Yeshayahu 29:13 reads:

וַיֹּ֣אמֶר אֲדֹנָ֗י יַ֚עַן כִּ֤י נִגַּשׁ֙ הָעָ֣ם הַזֶּ֔ה בְּפִ֤יו וּבִשְׂפָתָיו֙ כִּבְּד֔וּנִי וְלִבּ֖וֹ רִחַ֣ק מִמֶּ֑נִּי וַתְּהִ֤י יִרְאָתָם֙ אֹתִ֔י מִצְוַ֥ת אֲנָשִׁ֖ים מְלֻמָּדָֽה׃

For as much as this people draw near, and with their mouth and with their lips do honour Me, but have removed their heart far from Me, and their fear of Me is a commandment of men learned by rote.

Could someone explain me the meaning of the words: 'their fear of Me is a commandment of men learned by rote?'

These words reminded me of the people whom stood at Har Sinai, they feared HaShem, they proclaimed the famous words 'na'aseh v'nishma', but their hearts seem to be far from Him at the moment they made the calf. Are their any commentators connecting this verse from Yeshayahu and the story of the chet ha'egel?

2 Answers 2


To answer your first question: "Could someone explain me the meaning of the words: 'their fear of Me is a commandment of men learned by rote'?"

Rashi comments on that verse

Because this people has come near: Jonathan renders: Because this people has aggrandized itself. I.e., they have come near to raise themselves up to the heavens. They show themselves as though honoring Me with mouth and lip, but their heart they have drawn far away from Me.

and their fear of Me has become: not wholehearted, but by the command of the people who teach them, they show themselves as humbled before Him in order to entice Him with your mouth.

The text comments that the people are not expressing a sincere emotion, but simply reciting empty words and doing what they are taught without understanding or feeling, because they think that simply going through the motions or following rules is enough to satisfy God.

I'm not sure that it is right to say that at Sinai the people didn't feel what they said or that this can be proven by the eigel. The question of sincerity is broached when considering the medrash that the mountain was hung over their heads, but that is answered at the Purim story (kiymu vkiblu).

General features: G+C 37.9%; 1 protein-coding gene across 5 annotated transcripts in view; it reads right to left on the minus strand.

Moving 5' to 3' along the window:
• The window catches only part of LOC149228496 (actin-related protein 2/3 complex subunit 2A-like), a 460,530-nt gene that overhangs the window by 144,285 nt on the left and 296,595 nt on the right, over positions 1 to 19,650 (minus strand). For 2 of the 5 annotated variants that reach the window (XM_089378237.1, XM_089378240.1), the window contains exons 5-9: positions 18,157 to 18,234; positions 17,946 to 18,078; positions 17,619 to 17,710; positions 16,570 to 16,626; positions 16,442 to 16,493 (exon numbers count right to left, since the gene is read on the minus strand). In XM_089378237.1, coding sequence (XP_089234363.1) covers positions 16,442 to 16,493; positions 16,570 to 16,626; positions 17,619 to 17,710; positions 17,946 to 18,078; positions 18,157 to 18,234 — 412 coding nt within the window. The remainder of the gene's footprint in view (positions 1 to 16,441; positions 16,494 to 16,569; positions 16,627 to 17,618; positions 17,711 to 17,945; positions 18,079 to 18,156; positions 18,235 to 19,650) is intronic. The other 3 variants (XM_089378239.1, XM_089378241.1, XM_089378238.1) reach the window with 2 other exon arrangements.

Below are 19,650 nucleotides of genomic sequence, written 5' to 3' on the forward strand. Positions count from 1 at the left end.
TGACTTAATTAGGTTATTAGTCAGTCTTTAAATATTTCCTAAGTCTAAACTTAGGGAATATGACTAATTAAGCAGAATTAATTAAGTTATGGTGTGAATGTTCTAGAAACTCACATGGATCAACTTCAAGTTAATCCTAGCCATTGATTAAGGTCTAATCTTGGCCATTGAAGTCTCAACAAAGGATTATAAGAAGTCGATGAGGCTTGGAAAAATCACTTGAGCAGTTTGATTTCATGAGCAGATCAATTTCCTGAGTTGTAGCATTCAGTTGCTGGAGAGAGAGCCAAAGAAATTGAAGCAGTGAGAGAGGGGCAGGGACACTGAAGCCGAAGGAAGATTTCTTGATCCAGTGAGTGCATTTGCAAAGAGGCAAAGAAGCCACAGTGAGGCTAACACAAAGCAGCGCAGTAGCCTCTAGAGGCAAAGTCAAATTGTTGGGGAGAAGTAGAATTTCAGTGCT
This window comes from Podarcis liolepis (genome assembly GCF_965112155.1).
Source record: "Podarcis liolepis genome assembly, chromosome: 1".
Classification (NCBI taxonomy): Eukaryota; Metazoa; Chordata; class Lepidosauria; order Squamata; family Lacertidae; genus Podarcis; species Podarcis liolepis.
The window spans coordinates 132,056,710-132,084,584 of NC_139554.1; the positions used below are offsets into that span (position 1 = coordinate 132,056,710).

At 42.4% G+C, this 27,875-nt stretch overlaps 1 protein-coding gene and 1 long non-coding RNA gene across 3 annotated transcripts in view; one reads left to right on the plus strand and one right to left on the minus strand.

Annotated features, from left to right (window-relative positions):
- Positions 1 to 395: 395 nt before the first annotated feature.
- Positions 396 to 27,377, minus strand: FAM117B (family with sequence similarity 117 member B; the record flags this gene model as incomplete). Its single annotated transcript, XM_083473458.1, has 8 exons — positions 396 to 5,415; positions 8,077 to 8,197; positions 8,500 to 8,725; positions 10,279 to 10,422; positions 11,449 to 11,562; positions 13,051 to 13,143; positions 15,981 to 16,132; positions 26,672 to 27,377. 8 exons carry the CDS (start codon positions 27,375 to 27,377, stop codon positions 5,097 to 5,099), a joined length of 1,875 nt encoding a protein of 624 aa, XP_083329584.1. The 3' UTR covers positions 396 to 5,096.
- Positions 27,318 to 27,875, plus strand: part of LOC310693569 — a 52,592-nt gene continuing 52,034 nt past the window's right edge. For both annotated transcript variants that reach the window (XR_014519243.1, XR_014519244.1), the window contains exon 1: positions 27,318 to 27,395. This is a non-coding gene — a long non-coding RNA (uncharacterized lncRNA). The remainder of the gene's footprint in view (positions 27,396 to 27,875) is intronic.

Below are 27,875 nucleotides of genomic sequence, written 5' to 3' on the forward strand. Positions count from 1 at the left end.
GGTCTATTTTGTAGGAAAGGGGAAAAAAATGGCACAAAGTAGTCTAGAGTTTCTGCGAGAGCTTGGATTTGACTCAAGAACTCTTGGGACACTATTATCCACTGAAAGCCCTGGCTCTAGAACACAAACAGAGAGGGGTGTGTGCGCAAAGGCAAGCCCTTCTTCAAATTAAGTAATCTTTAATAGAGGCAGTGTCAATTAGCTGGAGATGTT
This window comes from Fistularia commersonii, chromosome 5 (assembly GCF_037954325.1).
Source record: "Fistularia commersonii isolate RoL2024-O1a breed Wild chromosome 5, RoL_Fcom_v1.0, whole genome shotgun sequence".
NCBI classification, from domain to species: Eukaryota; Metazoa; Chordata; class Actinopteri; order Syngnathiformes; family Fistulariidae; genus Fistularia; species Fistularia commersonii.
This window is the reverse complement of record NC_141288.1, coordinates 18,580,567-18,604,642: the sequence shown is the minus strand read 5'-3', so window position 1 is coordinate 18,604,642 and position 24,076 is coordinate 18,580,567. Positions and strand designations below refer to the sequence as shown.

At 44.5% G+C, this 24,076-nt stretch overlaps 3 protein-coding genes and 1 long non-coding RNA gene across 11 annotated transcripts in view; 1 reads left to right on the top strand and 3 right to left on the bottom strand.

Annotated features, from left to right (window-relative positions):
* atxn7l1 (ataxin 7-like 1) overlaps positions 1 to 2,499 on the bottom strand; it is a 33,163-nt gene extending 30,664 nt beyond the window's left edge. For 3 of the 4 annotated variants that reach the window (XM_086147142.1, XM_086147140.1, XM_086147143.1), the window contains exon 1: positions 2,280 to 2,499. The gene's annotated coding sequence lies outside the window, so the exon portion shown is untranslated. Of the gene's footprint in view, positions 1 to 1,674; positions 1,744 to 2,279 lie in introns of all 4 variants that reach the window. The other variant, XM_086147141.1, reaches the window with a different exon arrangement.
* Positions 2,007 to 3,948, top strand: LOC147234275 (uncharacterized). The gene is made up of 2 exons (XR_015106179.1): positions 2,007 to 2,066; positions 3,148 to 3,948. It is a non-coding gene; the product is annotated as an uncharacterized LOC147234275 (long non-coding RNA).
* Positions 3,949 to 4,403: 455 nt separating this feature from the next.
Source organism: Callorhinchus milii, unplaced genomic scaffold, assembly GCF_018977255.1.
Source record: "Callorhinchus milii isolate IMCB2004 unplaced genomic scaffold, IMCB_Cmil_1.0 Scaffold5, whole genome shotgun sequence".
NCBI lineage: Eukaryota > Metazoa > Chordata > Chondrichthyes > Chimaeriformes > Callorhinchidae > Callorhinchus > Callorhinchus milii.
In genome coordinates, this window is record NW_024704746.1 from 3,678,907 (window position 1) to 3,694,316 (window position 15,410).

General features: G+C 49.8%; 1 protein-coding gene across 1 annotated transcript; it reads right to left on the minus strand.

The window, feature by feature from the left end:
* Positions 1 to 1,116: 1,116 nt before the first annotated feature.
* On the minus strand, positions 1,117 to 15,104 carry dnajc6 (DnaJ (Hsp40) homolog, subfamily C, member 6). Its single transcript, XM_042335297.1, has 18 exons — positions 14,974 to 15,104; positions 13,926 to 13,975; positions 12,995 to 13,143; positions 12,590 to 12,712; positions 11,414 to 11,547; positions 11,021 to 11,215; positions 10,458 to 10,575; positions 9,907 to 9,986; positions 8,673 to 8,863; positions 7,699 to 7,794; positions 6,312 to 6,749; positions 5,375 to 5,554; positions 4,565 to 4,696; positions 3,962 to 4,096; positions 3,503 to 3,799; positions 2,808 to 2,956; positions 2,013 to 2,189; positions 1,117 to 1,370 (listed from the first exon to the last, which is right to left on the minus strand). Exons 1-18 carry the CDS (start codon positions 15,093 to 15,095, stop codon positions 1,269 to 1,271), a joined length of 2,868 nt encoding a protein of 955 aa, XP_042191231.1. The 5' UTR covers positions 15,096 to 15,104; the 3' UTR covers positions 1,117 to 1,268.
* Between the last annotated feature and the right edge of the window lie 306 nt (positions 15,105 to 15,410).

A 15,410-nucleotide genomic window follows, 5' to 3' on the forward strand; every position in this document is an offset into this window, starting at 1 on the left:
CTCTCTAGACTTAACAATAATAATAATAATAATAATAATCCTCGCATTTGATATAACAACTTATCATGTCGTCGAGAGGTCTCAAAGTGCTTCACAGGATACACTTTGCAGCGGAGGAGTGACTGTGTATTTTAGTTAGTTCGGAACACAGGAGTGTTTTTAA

• I don’t think that they were insincere, but somehow their eyes (perceptions) and hearts (emotions/thougts) led them astray. They proclaimed to do and lissen to all the teachings of G-d, yet they didn’t. There must beva reason they drawn away from the teachings of G-d. Maybe they depended to much on Moshe, and with him gone, they followed the teachings of men rather then the teachings of G-d?
    – Levi
    Feb 13, 2019 at 13:37
  • The Malbim explains that they practiced things out of habit, not belief, without understanding or intent and that they said things but their hearts were not in it from the get go.
    – rosends
    Feb 13, 2019 at 17:07
  • found this online: kby.org/english/torat-yavneh/view.asp?id=3988 “The midrash asks, how could Bnei Yisrael drop to sin so quickly?; on the passuk, they have strayed quickly (Shemot 32:8). The midrash (Shemot Rabbah 42:7) cites various opinions begin to contemplate making the calf. R. Meir says, it was not even one day. Rather they were standing at Mt. Sinai and said with their mouths, na’aseh v’nishma, while their hearts were intending for idolatry, as it says: they sought to beguile Him with their mouth (Tehillim 78:36).”
    – Levi
    Feb 15, 2019 at 14:20

So, as far as your first question, the Malbim explains that they were acting insincerely. Their actions were born out of habit rather than by truly fulfilling the command of G-d.

He writes here:

ולכן ותהי יראתם אתי גם יראתם הוא רק מצות אנשים ורק מלומדה ומורגלת, ר"ל כי יש יעשה המצות רק מצד שכן הורגל מנעוריו והונהג עליהם, מבלי כונה ומחשבה ובכ"ז יודע שהם מצות ה', אבל הם לא יעשום מפני שצום ה' כלל רק מפני שכן צוום הוריהם ואבותיהם, וגם זאת מבלי דעת איזה טעם להמצוה רק מצד הלימוד וההרגל כי ע"י טענות כאלה יתפקרו להכחיש בכלל שיצוה ה' לאדם מצות וחקים

And therefore (it says) "their fear to me" (which means to say) their fear is only "a commandment of men" and only "learned by rote" out of regularity, which means that when they do mitzvos they do so only because they are used to doing it from their youth and they are accustomed to it without any intention or thought, and because of this they know the commandments of Hashem. But they don't do them because Hashem commanded them at all but rather only because Hashem commanded their parents and their forefathers. Also this (way of behaving) is without any knowledge of what are the reasons for the command. It is only (borne out of) habit, and it is through claim such as this that a person will give up and will deny that Hashem commanded man with his commandments and statutes... (my translation)

In a similar vein, the Metzudas Dovid adds that their actions weren't truly heartfelt.

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